Indiana University SPEA Edward J. Bloustein School of Planning and Public Policy University of Pennsylvania AIR American University

Panel Paper: Racial Inequality and the Local Provision of Public Goods in the United States

Friday, November 13, 2015 : 2:10 PM
Stanford (Hyatt Regency Miami)

*Names in bold indicate Presenter

Yeokwang An1, Morris E. Levy1 and Rodney E. Hero2, (1)University of Southern California, (2)University of California, Berkeley
Classical public choice models (e.g. Romer 1975; Meltzer and Richard 1981) suggest that rising income inequality heightens pressure for redistribution.  An implication of these models is that democratic governments will respond to greater inequality by augmenting direct transfers from the wealthy to the middle class and poor.  Yet empirical support for these theories has been decidedly mixed, both cross-nationally (Alesina and Glaeser 2004, though see Milanovic 2000) and within the United States (McCarty, Poole, and Rosenthal 2006; Hero and Levy 2013).  Recent research calls attention to between-group inequality as a critical determinant of redistributive preferences and policies that may help explain the inconsistent association between inequality and the size of government (Lind 2007; Baldwin and Huber 2010; Hero and Levy 2013).  Part of a larger body of scholarship on the “structure of inequality” and redistribution (e.g. Lupu and Pontusson 2011), this research is predicated on the expectation that redistributive policy is in part a function of the “affinity” the median voter feels for the social groups she perceives as its beneficiaries.

This line of research has focused on pure redistributive transfers, but we argue that it has implications for the provision of public goods as well.  So long as tax policies are flat or progressive, producing most public goods entails transfer from the wealthy to the less well off.  Social identity theory’s emphasis on the motivation to achieve “positive distinctiveness” (Tajfel and Turner 1986) of one’s own group suggests that, ceteris paribus, citizens will disdain such transfers more when they perceive them to burden their own racial or ethnic group and benefit an out-group.  As a consequence, we would expect the impact of income inequality on local public goods provision to depend on the racial group structure of inequality.  At any total level of inequality, a larger between-race component reduces pressure for public spending on public goods.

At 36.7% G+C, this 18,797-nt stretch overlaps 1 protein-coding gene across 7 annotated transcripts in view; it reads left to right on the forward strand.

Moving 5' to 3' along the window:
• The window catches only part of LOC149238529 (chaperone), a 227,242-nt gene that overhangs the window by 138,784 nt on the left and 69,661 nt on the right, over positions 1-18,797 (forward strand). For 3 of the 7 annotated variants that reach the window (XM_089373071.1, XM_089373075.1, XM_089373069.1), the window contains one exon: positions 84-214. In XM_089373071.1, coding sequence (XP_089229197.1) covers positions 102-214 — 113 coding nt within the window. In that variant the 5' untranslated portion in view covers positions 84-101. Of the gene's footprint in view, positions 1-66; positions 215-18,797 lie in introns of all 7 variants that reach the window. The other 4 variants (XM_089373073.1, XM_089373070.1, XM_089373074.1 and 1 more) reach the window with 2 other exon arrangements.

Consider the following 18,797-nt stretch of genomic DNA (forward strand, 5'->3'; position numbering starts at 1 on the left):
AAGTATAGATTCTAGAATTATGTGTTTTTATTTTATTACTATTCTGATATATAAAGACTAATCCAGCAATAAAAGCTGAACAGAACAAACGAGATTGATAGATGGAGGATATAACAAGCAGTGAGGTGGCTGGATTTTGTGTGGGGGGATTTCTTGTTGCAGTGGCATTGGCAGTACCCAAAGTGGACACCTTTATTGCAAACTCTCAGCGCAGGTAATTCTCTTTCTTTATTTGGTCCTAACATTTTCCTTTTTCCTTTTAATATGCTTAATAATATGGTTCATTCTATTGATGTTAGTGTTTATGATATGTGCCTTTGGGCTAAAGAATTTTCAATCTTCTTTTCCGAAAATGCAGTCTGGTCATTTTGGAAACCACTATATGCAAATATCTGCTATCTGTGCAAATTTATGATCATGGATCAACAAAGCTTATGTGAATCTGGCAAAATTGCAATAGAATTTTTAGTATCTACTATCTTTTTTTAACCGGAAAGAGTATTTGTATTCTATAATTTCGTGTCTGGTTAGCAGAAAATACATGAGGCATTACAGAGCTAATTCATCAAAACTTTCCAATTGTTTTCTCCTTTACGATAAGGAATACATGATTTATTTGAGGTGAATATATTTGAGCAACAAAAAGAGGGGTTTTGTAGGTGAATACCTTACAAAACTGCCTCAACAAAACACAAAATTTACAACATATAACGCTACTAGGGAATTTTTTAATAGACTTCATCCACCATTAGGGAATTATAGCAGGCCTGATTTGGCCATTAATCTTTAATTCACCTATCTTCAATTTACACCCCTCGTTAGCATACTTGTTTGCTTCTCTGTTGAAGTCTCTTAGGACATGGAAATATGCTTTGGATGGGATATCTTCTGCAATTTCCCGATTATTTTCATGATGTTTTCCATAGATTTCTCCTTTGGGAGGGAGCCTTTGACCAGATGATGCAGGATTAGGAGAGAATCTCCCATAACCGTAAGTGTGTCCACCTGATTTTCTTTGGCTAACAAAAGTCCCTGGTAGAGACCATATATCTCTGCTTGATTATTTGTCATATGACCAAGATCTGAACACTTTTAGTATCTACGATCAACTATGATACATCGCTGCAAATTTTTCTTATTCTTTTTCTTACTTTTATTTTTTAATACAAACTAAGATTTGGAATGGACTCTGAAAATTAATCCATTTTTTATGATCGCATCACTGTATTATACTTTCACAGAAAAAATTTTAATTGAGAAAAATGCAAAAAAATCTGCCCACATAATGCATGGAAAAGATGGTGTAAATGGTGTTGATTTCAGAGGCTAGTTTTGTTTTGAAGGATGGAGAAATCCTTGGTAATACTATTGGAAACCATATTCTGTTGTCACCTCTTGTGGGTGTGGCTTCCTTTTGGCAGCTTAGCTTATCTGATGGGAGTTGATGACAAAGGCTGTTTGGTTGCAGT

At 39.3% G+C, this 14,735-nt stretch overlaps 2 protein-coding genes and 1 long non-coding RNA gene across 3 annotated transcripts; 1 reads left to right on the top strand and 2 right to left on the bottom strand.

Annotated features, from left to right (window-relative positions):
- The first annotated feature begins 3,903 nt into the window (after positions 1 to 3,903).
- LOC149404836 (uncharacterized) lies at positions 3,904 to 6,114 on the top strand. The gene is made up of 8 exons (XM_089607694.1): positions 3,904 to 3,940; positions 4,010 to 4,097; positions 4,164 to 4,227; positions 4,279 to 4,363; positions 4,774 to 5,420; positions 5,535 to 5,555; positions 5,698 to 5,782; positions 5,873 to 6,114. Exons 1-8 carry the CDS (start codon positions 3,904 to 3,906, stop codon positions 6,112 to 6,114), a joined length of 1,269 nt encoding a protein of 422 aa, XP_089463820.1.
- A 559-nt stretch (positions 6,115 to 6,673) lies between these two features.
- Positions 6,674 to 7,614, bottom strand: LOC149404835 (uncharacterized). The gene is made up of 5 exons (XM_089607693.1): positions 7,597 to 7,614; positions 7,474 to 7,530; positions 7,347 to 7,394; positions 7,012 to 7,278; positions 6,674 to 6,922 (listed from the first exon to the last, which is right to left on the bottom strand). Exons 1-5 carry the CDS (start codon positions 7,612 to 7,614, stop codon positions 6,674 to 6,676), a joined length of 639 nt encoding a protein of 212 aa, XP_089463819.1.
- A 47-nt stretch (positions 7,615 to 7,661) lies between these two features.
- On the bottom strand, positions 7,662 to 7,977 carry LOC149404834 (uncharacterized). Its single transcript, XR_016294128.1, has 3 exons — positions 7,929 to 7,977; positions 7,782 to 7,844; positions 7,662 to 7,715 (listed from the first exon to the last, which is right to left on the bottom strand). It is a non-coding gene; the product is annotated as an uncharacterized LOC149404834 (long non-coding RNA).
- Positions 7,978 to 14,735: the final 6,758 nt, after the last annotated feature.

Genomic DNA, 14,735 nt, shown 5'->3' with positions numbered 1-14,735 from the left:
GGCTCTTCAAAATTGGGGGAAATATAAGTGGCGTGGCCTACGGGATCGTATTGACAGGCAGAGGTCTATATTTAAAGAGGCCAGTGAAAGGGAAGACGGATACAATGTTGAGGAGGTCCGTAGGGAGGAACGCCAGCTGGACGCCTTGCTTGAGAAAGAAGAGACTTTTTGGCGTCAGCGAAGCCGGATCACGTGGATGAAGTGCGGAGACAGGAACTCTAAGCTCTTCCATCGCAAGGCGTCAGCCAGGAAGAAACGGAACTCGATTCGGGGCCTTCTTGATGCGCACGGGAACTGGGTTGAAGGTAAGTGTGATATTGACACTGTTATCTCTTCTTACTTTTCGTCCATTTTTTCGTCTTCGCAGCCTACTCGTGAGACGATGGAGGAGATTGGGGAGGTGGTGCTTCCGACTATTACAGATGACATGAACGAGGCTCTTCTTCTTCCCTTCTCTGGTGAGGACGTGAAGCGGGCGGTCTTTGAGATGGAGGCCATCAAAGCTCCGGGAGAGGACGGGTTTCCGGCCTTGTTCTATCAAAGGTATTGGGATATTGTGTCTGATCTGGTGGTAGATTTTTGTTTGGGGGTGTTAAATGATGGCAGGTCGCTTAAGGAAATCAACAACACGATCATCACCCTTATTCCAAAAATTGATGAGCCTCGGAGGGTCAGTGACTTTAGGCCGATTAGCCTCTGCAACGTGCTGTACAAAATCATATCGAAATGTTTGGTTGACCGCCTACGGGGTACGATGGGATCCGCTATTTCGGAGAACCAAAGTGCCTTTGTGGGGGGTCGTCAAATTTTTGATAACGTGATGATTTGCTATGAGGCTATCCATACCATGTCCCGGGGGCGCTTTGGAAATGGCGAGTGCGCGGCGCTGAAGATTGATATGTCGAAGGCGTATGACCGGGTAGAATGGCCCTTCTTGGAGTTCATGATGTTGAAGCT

Testing this expectation requires measuring the extent to which income inequality is accounted for by between-race disparities (cf. Lind 2007; Hero and Levy 2013).  To this end, we employ the Theil Index, an entropy-based measure of inequality that can be decomposed into between- and within-group components.  We examine the association of the between-race share of total inequality and various measures of local and state government spending on public goods between 1980 and 2000.  We test the robustness of our findings to different levels of aggregation (U.S. counties and metropolitan statistical areas).  Preliminary results indicate that the racial structure of inequality conditions the relationship between total inequality and public goods spending as predicted.  This also helps clarify that group affinities – and not only divergent group preferences over public goods – contribute to the negative relationship between ethnic diversity and the size of government (Luttmer 2001; Poterba 1997; Alesina, Baqir, and Easterly 1999; though see also Boustan et al. 2010; Hopkins 2011; cf. Lind 2007).